Then there was the picky 14%. From age 4 to 9, they routinely refused new foods and maintained a limited culinary repertoire.

Still, researchers saw bright spots in the findings, published May 26 in the journal Pediatrics.

For one, there were no signs that picky eaters were underweight. And the fact that the fussiness seems to be a trait -- and not a failure on the parents' part -- might bring some solace.

"It can be very stressful for parents to deal with a picky eater," noted senior researcher Dr. Megan Pesch, a pediatrician at the University of Michigan's C.S. Mott Children's Hospital in Ann Arbor.

But if parents think they did something wrong to cause it, she added, these findings suggest otherwise.

"It's not your fault," Pesch said. "It seems to be part of a child's disposition."

Nor do the findings mean that parents cannot do anything about picky eating, she stressed. The study merely followed families to see what happened naturally -- and did not test any intervention to change kids' habits.

What does seem clear is that mealtime ultimatums do not help.

In this study, mothers of picky eaters reported more efforts to control what their child consumed -- including limits on sugary, fatty foods. (When kids are high on the finicky scale, Pesch noted, they often stick to those types of foods.)

Despite those battles, children's fussiness held strong.

In fact, coercion is probably destined to fail, according to Nancy Zucker, director of the Duke Center for Eating Disorders at Duke University in Durham, N.C.

Zucker, who wrote an editorial published with the study, pointed to one of its key findings. Based on mothers' responses to a standard questionnaire, the pickiest eaters also tended to be emotionally reactive in general.

And those kids will not respond well to dinner-table demands -- "It won't work," Zucker said. "These children will just shut down."

She agreed that the findings suggest picky eating is a trait.

"These kids may be more harm-avoidant," Zucker said. "And when you think about it, eating is breaking a barrier -- allowing something into your body. These children hold back when everyone else is running to the food."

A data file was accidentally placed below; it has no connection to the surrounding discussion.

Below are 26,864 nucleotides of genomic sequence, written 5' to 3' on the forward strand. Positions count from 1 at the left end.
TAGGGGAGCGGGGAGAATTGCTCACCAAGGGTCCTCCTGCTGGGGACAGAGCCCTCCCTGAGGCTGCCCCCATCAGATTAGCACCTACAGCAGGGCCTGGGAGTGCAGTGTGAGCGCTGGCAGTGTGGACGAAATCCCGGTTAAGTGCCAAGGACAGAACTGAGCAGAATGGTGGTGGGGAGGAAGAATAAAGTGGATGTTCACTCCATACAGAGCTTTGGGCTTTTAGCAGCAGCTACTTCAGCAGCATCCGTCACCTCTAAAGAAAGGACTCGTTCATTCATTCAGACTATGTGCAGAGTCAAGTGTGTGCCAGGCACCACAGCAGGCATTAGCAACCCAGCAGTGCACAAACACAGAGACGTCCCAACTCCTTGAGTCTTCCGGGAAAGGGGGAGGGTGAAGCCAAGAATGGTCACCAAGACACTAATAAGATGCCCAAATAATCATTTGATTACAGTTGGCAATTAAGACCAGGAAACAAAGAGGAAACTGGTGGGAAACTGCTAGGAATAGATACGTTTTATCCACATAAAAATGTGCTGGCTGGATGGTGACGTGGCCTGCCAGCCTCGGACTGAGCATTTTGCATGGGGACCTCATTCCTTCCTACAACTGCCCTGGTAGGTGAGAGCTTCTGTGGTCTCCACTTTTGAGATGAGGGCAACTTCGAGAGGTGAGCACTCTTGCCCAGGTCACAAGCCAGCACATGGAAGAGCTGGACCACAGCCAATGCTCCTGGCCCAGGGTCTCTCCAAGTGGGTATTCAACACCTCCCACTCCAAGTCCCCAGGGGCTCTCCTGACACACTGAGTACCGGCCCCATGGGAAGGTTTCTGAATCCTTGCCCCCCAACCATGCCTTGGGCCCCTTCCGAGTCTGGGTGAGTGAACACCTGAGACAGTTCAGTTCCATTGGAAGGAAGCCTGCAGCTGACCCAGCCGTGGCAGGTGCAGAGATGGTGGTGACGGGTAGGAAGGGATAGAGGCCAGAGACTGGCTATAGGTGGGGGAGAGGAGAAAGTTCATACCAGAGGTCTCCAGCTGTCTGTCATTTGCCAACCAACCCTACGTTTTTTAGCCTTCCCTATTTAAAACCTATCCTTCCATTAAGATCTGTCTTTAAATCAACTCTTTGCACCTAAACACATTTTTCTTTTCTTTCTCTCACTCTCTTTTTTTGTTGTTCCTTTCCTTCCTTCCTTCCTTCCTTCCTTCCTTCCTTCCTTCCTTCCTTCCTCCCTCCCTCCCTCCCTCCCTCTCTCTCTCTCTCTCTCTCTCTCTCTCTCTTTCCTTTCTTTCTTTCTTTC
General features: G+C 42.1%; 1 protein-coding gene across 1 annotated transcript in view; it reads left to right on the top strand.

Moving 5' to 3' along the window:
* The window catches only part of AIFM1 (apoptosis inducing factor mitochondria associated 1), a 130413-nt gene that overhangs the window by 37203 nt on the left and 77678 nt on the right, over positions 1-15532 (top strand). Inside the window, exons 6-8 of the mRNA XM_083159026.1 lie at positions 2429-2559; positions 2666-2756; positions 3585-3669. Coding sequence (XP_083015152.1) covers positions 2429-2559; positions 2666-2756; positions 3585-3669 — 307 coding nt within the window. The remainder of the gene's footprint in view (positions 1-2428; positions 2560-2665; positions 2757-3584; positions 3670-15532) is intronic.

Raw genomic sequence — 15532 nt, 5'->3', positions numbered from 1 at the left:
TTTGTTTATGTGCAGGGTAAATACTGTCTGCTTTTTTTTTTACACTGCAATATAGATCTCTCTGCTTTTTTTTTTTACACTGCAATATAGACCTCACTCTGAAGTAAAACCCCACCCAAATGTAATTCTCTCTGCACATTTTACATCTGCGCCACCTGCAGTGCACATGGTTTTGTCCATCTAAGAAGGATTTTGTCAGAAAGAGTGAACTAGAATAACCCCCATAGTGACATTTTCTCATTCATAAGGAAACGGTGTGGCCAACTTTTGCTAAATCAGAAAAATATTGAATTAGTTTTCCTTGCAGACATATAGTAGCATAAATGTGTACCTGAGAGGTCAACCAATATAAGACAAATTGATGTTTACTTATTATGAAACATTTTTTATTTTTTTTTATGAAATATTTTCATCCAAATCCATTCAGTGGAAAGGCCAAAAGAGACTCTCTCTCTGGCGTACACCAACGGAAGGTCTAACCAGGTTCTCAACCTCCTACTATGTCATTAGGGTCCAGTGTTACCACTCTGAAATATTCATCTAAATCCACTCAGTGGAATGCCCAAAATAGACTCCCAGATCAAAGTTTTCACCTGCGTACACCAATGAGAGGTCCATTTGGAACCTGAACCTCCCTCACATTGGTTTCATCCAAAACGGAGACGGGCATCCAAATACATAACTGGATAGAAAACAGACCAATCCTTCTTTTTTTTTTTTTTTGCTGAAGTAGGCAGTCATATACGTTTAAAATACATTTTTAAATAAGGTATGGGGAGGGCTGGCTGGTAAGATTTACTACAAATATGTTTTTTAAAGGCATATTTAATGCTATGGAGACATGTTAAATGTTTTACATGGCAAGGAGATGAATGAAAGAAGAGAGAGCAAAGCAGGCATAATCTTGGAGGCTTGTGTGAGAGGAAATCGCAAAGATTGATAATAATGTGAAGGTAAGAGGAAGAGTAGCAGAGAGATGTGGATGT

So what can parents do?

Zucker said that making meals a pleasant experience may at least brighten children's moods around food. And that could, at some point, ease their boundaries.

Including kids in shopping and meal preparation, Zucker said, is one way to make it more enjoyable for them.

Pesch agreed, adding that simple exposure may help, too. That is, keep making varied meals for the family so that the picky eater gets used to the sights and smells.

"But keep it low-pressure," Pesch said. "Don't try to force them to 'clean their plates.' "

The study included 317 mother-child pairs who were followed from the time the child was about 4 until age 9. Mothers completed a "food fussiness" questionnaire, and 14% of kids scored high enough, and consistently enough, to be deemed persistently picky.

What's the harm in being a picky eater? This study found no weight consequences: Finicky kids tended to weigh less than those who liked lots of foods -- but they were not underweight.

There is, however, a concern, Zucker said, about the nutritional quality of their diets, as well as problems like chronic constipation.

Pesch also pointed out that the study looked at run-of-the-mill picky eating -- where kids adhere to childhood favorites like mac and cheese, hot dogs and cereal. If a child is severely limiting food intake, she said, parents should talk to their pediatrician.

More information

The American Academy of Pediatrics has advice for parents of picky eaters.




328 W. Claiborne St.
P.O. Box 964
Monroeville,
Alabama 36460
Tel: (251)575-4203
Fax:(251)575-9459


powered by centersite dot net